People in Republican circles often say nice things about Ronna Romney McDaniel, chair of the Republican National Committee. A good person. Politically astute. Those are just some of the things they say.
But Politico Magazine, in a piece headlined "The Inside Story of Michigan’s Fake Voter Fraud Scandal," paints a far less flattering picture of the 47-year-old Northville resident, granddaughter of the late Gov. George Romney and niece of Sen. Mitt Romney.
Tim Alberta writes:
A national committeewoman and state party chair, McDaniel earned respect for her canny, studied approach. She spun and exaggerated and played the game, but she was generally viewed as being above board.
That changed after Trump’s 2016 victory. Tapped by the president-elect to take over the Republican National Committee—on the not-so-subtle condition that she remove “Romney” from her professional name—McDaniel morphed into an archetype of the Trump-era GOP sycophant. There was no lie too outlandish to parrot, no behavior too unbecoming to justify, no abuse of power too flagrant to enable. Longtime friends worried that McDaniel wasn’t merely humiliating herself publicly; she seemed to be changing in private. She was no longer coolly detached from the passions of politics. If anything, she was turning into a true MAGA believer.
There was some relief, then, when in recent weeks McDaniel told multiple confidants that she doubted there was any scalable voter fraud in Michigan. Nevertheless, McDaniel told friends and fellow Republicans that she needed to stay the course with Trump and his legal team. This wasn’t about indulging him, she said, but rather about demonstrating a willingness to fight—even when the fight couldn’t be won.
The author writes that she's anxious to keep her job, and she had to be increasingly concerned after failing earlier this month to deliver her home state of Michigan where the Trump campaign clocked a lot of hours of face time. But a little over a week after the election, Trump tweeted that he was giving "full support" for her to continue in the job.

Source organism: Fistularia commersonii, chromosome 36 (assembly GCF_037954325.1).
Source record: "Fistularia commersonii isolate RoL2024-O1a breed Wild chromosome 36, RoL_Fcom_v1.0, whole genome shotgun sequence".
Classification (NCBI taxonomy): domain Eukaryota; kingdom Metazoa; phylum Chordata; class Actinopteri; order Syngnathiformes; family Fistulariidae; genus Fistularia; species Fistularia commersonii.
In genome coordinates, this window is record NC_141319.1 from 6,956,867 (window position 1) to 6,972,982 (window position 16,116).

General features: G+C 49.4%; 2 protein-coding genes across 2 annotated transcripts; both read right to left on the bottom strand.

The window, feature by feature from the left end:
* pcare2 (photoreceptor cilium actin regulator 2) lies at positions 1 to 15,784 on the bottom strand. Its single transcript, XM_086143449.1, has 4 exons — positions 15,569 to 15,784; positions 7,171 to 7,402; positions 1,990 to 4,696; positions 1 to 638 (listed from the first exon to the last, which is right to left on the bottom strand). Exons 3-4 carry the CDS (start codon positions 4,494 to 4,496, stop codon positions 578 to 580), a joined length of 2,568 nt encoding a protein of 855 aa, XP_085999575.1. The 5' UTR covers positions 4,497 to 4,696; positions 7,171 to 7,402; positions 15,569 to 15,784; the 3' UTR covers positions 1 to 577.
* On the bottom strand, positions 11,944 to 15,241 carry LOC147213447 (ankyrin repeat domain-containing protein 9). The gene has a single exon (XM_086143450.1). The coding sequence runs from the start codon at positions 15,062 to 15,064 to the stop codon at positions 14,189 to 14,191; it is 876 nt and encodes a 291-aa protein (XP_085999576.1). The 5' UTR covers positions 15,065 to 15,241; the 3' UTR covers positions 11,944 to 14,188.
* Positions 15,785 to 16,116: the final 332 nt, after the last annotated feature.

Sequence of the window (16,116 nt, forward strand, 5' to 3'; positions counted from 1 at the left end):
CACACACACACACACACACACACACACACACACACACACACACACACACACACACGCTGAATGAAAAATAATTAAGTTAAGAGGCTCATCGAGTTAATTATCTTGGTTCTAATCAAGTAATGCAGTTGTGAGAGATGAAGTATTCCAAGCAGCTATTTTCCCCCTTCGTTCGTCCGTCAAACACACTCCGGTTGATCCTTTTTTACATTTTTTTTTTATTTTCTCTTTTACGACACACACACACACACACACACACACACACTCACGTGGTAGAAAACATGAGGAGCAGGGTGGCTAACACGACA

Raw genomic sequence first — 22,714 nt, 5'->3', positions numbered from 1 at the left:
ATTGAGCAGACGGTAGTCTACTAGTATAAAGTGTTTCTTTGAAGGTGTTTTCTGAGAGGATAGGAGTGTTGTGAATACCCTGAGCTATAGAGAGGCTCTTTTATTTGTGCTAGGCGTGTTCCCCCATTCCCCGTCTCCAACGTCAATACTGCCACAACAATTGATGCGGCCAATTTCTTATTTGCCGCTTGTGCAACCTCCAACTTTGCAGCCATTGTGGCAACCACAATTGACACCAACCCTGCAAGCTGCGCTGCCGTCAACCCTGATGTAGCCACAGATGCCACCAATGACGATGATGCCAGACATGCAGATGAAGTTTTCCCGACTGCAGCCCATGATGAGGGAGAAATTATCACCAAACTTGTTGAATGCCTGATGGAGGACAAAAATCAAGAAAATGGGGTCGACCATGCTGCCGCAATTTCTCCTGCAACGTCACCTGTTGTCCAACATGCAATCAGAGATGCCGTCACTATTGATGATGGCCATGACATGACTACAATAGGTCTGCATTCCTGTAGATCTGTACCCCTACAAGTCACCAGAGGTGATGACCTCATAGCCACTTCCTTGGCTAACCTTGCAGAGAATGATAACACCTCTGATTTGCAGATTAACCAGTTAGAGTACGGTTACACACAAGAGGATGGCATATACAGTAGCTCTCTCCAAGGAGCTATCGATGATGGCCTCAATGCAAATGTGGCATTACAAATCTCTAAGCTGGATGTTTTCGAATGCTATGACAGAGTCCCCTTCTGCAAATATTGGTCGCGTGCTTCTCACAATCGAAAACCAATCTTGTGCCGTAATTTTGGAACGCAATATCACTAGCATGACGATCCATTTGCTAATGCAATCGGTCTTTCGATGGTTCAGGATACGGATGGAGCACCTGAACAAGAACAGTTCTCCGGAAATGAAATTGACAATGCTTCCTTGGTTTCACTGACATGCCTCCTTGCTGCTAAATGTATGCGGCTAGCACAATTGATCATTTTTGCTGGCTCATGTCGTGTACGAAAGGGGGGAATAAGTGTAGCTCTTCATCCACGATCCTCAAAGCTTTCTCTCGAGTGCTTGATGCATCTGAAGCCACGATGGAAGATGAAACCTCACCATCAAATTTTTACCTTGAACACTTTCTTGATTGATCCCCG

This is why McDaniel has sanctioned her employees, beginning with top spokesperson Liz Harrington, to spread countless demonstrable falsehoods in the weeks since Election Day. It’s why the RNC, on McDaniel’s watch, tweeted out a video clip of disgraced lawyer Sidney Powell claiming Trump “won in a landslide” (when he lost by more than 6 million votes nationally) and alleging a global conspiracy to rig the election against him. It’s why McDaniel felt comfortable throwing under the bus a highly respected local Republican clerk in her own backyard, the Detroit suburb of Oakland County, for a human error that was rectified with transparency from start to finish. (The clerk, Tina Barton, called McDaniel’s insinuations of fraud “categorically false.”)
“The unfortunate reality within the party today is that Trump retains a hold that is forcing party leaders to continue down the path of executing his fantasy of overturning the outcome—at their own expense,” says Jason Cabel Roe, a Michigan-based GOP strategist who once worked as a vendor for McDaniel.